COLUMBIA — Missouri's football game against Nebraska on Thursday night will attract national attention to Columbia as ESPN crews descend on MU. But while the cameras focus on the gridiron, reaction is mixed among city bars and hotels about what effect the game will have on their bottom lines.
Some hotels have seen a spike in business, which is usual for high-profile games no matter what day they occur. Bob McDonald, general manager of the Courtyard by Marriott, said the 133-room hotel is sold out Thursday night.
No. 21 Nebraska (3-1)
at No. 24 Missouri (4-0)
WHEN: 8 p.m.
WHERE: Memorial Stadium
RADIO: KFRU/1400 AM, KBXR/102.3 FM
Guests include the Tiger football team, which stays at the Courtyard for home games, he said. A third of the rooms have been booked by Nebraska residents, he said.
The Courtyard’s busiest days are Tuesday and Wednesday, when the hotel is usually full with business travelers, McDonald said.
"Being filled up on Thursday is a bonus," he said.
But some bars are concerned that the midweek game will eat into weekend profits. Sports Zone, which is connected to the Holiday Inn Select, is offering vouchers for use this weekend to patrons who stop by tonight, said Suzie McCubbin, general manager at Sports Zone. She hopes the vouchers will bring back customers, "so our weekend doesn't bomb," she said.
Jay Rader, general manager at Bengals Bar & Grill, is worried that out-of-town visitors will spend less time in Columbia than they usually would for a Saturday game.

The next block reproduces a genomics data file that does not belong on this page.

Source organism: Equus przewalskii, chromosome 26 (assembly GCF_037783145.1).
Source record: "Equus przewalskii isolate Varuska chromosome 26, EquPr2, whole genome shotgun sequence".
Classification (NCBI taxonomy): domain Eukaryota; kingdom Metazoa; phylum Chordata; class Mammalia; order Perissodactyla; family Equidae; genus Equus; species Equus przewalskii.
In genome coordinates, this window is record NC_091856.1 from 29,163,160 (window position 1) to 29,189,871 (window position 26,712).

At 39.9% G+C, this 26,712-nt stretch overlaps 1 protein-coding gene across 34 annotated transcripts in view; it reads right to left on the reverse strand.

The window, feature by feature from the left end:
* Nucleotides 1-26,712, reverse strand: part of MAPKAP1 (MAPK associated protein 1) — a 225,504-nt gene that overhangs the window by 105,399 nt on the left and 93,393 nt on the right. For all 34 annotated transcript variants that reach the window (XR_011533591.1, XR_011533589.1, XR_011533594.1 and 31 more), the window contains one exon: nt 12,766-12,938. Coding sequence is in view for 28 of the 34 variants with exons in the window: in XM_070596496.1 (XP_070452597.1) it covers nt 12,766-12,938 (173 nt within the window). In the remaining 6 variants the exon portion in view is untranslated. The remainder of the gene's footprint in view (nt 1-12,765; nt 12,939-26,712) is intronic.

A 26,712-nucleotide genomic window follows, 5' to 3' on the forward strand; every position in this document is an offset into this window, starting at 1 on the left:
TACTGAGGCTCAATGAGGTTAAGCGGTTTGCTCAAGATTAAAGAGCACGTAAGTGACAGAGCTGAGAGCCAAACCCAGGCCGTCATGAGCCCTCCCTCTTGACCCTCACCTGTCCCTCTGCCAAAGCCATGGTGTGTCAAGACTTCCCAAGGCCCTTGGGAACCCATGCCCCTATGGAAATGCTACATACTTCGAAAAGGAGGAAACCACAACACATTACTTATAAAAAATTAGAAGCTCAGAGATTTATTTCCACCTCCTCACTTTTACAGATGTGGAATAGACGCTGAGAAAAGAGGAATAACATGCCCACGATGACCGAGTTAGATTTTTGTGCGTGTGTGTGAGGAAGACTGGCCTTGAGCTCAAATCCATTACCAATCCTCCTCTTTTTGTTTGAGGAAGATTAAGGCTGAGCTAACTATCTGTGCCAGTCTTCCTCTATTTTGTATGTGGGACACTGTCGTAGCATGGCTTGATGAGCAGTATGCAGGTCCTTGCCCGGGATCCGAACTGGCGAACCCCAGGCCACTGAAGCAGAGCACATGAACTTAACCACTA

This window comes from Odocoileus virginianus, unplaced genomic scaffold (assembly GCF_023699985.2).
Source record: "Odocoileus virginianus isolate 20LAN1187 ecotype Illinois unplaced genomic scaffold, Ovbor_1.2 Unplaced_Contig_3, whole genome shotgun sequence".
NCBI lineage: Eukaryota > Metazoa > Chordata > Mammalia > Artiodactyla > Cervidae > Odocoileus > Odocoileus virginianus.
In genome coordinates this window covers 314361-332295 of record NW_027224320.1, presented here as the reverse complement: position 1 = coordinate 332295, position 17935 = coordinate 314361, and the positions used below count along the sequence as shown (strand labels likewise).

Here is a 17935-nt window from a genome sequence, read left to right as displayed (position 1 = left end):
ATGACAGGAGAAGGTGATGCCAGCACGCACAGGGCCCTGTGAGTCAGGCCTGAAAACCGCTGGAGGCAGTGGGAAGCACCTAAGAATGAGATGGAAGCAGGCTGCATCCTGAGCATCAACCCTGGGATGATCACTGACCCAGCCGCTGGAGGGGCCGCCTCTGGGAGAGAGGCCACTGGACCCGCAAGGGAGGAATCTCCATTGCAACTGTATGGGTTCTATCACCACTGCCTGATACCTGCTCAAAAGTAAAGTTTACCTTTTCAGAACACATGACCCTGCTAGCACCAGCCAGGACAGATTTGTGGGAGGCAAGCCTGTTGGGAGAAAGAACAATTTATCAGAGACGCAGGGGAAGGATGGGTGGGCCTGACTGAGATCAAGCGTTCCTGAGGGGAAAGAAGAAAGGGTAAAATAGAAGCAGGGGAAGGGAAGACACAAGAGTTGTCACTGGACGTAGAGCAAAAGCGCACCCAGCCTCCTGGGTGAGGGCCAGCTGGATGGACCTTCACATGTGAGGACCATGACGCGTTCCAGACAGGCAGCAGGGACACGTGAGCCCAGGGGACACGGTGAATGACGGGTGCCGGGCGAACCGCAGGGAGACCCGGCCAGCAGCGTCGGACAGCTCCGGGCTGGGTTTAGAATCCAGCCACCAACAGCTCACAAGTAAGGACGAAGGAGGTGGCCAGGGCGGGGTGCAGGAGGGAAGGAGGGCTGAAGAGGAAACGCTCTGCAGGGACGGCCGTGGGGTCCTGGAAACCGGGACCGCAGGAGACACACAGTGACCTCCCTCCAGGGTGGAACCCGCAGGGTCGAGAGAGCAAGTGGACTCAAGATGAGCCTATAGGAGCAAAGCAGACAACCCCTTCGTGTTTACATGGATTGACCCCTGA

"You lose the whole weekend of being in town," Rader said.
The Comfort Suites is sold out tonight, said Kelsey Carlson, assistant manager at the hotel, but it also has some visitors who plan to extend their stay in Columbia.
“We’re half-full for Friday because some people are staying over after the game,” she said. “A lot of visitors are leaving by Saturday.”
Carlson and McDonald said their hotels sell out more frequently for early Saturday games because visitors book rooms for both Friday and Saturday, in contrast to late games on Saturday when people book for Saturday night.
Rader doesn't think the MU athletics department considers the impact of different start times on the local economy when setting the football schedule.
"They always seem to pick game times for the city of Columbia that are as bad as they can be," Rader said.
MU athletic department spokesman Chad Moller said that in unusual scheduling circumstances such as this, "We communicate in advance with business leaders to make sure they understand ahead of time what the situation is, so that they can do their best to adjust as necessary."
The athletics department did consult with the Columbia Chamber of Commerce when the Thursday date was set, chamber President Don Laird said. He welcomes the game's national coverage.
"Exposure for the local community is good," Laird said.
One important variable for Thursday night's game is out of anyone's control. The forecast calls for heavy rain, and a flash flood watch is in effect for Boone County through Friday morning.
For Bengals, which normally broadcasts games outdoors on a large screen, the forecast "is a screwball on top of a curveball," Rader said.
Still, heavy rains may help some businesses. McCubbin predicted that rain will bring bigger crowds to Sports Zone as visiting fans, a number of whom will stay at the attached Holiday Inn, look to escape the weather.
Moller said he does not anticipate mid-week games becoming a regular event. This one, he said, is "a unique opportunity to showcase our program nationally and highlight the university and Columbia to a captive national audience ... We do prefer to play our home games on the traditional Saturday."